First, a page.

That’s what TBT stands for, right?
- I read any number of Cliff’s Notes when I was young, and the summaries never stuck with me for long. However, putting in the dozens of hours to actually read a big, dense novel always burns many aspects into my long term memory. There’s nothing else like this experience for non-readers to relate to, and it’s sad to me that so many students may never know the thrill of remembering the favorite minor details of a weeks-long reading project years or decades later. It’s one of life’s special pleasures.
- Over the last two weeks, I’ve picked up a dozen books that I’ve been meaning to read from the library. I’ll never be able to read them all before they’re due, but carrying the stack around and feeling them all together is pleasant. Hopefully seeing them on the table will motivate me to read the ones I’m in the middle of now faster. Man, I love the library.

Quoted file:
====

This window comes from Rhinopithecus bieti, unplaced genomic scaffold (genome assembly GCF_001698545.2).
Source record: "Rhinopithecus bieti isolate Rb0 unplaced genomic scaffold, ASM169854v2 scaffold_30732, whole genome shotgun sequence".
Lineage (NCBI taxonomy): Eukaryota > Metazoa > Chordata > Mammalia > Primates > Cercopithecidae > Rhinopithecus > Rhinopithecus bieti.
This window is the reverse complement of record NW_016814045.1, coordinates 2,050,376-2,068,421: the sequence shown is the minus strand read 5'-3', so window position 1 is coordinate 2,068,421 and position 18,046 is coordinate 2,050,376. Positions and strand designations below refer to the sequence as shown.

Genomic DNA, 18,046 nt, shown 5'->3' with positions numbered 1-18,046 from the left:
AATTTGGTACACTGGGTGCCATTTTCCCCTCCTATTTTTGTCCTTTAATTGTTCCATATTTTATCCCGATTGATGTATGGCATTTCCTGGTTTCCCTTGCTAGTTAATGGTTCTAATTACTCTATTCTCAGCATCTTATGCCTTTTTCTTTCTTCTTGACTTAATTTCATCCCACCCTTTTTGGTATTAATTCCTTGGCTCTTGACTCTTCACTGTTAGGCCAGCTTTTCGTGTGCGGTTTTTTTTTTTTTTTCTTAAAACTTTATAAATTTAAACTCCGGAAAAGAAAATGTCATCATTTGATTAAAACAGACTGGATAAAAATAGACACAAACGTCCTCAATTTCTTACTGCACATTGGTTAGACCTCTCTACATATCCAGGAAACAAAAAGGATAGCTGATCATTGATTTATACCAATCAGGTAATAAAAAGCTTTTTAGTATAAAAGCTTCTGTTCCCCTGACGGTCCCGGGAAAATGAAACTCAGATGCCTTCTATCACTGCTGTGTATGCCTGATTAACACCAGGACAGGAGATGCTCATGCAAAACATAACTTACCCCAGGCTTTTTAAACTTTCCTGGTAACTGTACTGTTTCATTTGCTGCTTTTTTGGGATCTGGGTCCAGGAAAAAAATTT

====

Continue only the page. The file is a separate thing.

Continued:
- Another great joy of being an aging reader: seeing the covers of new editions of cherished books and remembering how much better the old ones were. I don’t keep as many books at home as I used to, but I still have some from my youth 20-30 years ago and seeing those old covers is always a treat. For some reason, the illustrations on older editions of horror novels are scarier, fantasy and sci-fi novels are more creative and clever, and literary novels are more earnest. Nostalgia, I suppose. Something else we miss out on if the young don’t read. Life with books is grand.